They are the rock your world, head-slapping conversations. Or the slow, burning a-ha talks.
They occur with those we know well and with total strangers. They can take five minutes or five hours.
But at the end, we are not the same. The conversation changes us. We are more and better because of them.
I’ve spent the last five years immersed in study of these particular types of interactions. I’m a leadership coach and author, and my area of specialty is helping leaders build an engaging and motivating presence. Despite all the corporate hype about grand inspirational efforts, it’s during these small conversational moments that inspiration typically occurs.
I stumbled onto this area of research partially by accident. In my work I speak to audiences in workshops and keynote settings at companies around the world. As a warm-up exercise for the topic of my last book, leadership presence, I began posing a simple query: Who inspired you and why?
And here’s what happened. As the audience talked among themselves, the room would visibly shift. Faces lit up. Eyes shined. The volume rose. As the participants recalled those who have had an impact on them, the room erupted in a groundswell of energy and positivity.
I’ve heard about first bosses, coaches, parents, colleagues, friends, teachers, managers, CEOs, direct reports, co-workers, strangers and family members. I’ve heard stories about everyday occurrences and ones that are so unique I’ll never forget them. The situations and people vary greatly, but I noticed great similarity in what these inspirational people did. And it wasn’t anything momentous or grand. The inspirational people mentioned communicated in certain, specific ways that made this kind of light shine in people’s faces even decades later.
This set me on a course to truly understand what was happening and how we could have more of it in our work, our communities and our homes. After qualitative and quantitative research and personal testing of concepts with leaders, I brought the ideas down to an actionable level and wrote the just-released book, The Inspiration Code.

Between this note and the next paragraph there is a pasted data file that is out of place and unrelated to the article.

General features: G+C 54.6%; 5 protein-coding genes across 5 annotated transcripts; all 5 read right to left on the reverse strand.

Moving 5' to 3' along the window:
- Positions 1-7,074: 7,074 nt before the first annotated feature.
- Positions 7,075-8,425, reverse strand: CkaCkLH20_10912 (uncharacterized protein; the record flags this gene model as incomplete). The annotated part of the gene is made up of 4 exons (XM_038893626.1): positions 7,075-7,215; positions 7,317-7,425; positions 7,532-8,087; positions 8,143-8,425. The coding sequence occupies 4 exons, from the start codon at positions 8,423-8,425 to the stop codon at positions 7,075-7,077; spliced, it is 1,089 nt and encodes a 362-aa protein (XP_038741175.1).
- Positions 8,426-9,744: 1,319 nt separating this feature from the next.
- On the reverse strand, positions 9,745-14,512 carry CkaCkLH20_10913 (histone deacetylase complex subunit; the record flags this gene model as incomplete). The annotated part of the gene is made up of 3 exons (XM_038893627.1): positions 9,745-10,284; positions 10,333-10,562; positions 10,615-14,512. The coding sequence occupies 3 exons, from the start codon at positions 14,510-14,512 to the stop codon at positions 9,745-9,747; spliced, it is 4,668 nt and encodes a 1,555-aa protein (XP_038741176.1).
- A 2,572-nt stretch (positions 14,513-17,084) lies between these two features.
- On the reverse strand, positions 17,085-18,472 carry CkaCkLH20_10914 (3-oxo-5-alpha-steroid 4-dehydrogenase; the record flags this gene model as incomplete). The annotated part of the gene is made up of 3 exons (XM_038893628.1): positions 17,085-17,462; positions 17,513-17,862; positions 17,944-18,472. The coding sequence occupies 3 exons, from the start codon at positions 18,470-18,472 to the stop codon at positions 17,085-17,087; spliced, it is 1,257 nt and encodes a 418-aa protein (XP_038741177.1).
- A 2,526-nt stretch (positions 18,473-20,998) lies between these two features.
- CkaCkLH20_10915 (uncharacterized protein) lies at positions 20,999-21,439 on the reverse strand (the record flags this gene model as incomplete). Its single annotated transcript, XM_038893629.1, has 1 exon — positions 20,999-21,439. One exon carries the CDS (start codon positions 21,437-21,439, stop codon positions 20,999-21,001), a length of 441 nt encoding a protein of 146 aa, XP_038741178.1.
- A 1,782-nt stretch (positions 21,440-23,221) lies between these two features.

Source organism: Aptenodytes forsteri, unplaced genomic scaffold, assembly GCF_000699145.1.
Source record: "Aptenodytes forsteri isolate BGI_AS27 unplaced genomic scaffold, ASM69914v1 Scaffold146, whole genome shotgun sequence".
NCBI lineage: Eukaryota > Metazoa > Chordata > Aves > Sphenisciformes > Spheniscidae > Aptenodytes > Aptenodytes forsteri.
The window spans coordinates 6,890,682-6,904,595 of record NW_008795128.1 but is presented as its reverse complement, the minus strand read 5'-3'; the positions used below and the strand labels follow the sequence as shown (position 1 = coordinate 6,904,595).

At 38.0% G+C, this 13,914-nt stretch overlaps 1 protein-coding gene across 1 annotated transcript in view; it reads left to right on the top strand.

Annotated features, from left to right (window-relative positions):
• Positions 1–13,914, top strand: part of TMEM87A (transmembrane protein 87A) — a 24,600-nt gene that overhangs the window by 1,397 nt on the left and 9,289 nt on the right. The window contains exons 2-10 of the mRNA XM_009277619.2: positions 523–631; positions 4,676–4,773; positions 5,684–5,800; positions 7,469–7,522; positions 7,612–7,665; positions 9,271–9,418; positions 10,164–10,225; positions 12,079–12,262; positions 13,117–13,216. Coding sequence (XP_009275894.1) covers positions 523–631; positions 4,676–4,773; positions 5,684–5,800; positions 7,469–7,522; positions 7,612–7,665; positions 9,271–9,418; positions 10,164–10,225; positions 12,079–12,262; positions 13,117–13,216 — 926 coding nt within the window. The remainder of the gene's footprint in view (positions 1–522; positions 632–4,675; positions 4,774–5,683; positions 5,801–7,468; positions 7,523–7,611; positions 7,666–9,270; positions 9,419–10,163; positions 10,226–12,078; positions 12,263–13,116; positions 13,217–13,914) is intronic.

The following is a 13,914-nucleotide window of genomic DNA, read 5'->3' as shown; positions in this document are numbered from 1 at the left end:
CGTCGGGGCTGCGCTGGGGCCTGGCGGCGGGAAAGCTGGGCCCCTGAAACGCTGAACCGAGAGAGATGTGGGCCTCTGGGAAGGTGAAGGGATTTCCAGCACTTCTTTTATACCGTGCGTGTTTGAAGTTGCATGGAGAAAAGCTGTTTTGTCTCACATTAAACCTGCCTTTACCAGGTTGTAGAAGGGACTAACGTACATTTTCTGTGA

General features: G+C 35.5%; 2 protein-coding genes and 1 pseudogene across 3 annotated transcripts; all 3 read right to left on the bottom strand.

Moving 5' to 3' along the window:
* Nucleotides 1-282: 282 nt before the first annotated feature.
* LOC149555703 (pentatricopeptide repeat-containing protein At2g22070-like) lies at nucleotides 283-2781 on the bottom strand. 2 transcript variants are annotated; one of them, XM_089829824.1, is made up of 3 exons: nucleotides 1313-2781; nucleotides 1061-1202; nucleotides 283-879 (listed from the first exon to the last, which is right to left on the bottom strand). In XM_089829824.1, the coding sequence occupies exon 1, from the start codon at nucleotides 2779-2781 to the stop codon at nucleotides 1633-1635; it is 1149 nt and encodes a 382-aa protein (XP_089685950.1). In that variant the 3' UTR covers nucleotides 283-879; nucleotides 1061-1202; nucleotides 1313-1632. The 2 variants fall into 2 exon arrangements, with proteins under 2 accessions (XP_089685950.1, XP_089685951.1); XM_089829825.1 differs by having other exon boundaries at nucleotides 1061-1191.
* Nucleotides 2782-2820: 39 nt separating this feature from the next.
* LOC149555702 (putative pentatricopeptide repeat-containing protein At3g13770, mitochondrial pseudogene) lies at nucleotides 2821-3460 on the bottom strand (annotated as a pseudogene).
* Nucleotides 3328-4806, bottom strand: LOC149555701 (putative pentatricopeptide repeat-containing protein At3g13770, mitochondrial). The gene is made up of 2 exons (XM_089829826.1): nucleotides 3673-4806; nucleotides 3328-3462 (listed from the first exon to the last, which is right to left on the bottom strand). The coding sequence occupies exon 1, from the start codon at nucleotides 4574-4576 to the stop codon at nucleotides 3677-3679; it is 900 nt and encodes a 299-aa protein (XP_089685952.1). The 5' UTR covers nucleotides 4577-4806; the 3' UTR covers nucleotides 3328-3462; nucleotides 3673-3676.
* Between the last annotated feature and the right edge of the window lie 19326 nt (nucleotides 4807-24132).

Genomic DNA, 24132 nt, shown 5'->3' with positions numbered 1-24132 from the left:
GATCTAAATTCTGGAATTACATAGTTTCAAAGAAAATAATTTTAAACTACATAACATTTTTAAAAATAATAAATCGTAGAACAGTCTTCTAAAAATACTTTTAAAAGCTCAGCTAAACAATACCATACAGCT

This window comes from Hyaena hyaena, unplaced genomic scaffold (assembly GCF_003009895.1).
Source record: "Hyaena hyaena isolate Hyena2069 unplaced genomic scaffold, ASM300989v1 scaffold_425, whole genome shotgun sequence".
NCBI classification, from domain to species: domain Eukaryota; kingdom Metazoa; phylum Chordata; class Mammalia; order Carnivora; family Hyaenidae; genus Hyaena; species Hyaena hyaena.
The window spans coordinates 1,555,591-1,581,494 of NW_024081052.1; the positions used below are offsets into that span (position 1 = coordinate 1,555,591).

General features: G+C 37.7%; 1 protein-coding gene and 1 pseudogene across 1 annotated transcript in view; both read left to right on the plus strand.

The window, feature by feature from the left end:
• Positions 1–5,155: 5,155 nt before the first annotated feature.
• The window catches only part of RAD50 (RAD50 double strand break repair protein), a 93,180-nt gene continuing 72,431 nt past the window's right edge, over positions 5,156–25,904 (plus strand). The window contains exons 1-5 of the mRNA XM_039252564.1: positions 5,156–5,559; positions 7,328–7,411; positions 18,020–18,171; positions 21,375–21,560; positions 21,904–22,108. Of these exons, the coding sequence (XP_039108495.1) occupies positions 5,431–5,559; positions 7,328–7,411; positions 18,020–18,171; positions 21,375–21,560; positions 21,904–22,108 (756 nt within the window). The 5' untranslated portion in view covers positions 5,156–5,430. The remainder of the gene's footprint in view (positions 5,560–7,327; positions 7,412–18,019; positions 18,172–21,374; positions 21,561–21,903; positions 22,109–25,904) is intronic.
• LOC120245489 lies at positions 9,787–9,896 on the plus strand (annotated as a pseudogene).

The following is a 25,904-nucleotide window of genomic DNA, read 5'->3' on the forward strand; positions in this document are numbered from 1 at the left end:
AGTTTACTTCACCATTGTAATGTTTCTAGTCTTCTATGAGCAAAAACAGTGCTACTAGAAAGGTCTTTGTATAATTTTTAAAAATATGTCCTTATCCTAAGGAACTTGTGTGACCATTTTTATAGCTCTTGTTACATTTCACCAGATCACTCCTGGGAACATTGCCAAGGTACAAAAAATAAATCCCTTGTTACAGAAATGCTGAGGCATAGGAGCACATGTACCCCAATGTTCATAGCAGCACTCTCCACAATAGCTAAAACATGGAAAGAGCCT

Because what inspires one person, inspires another person. And how we inspire others is also how we inspire ourselves.
We could all use more of it.
Inspiration, The Break Down on the Build Up
We may feel it like a flood, but inspiration is a process rather than an event. Notable inspiration researchers for twenty years, psychology professors Todd Thrash and Andrew Elliot, have produced numerous studies that uncover what transpires within us when we catch a spark of inspiration.
Thrash and Elliot have determined that inspiration is a culmination of several components coming together: (1) Transcendence: We rise above our perspective to discover new or better possibilities, (2) Motivation: We feel energized, or even compelled, to bring an idea into action, and (3) Evocation: We are receptive to an influence beyond ourselves.
Inspiration happens with a trigger. It can be a reading or a video, but most often, it’s interpersonal. We hear someone’s words, or we watch them in action, and we’re opened up to new possibilities. Role modelling is very inspirational for this reason: we see someone demonstrate a behavior and realize that we can do the same.
Let’s first talk straight truth: you can’t force someone to be inspired. Rather, you can create conditions where someone is most likely to be inspired. You lay the path, they decide to walk on it. This is different than influencing, another key leadership skill. We can push an idea for influence, but the more we push, the less likely we are to inspire someone. We choose to be inspired for ourselves.
Now, consider how much money and effort goes into cultivating inspirational leadership in organizations. Trainings are conducted, grand visions are developed, and cultures are aligned. Yet, our organizations aren’t brimming with inspired workers. Gallup’s annual engagement survey shows that 70% of U.S. workers are not engaged at work – a figure that’s held steady for 15 years.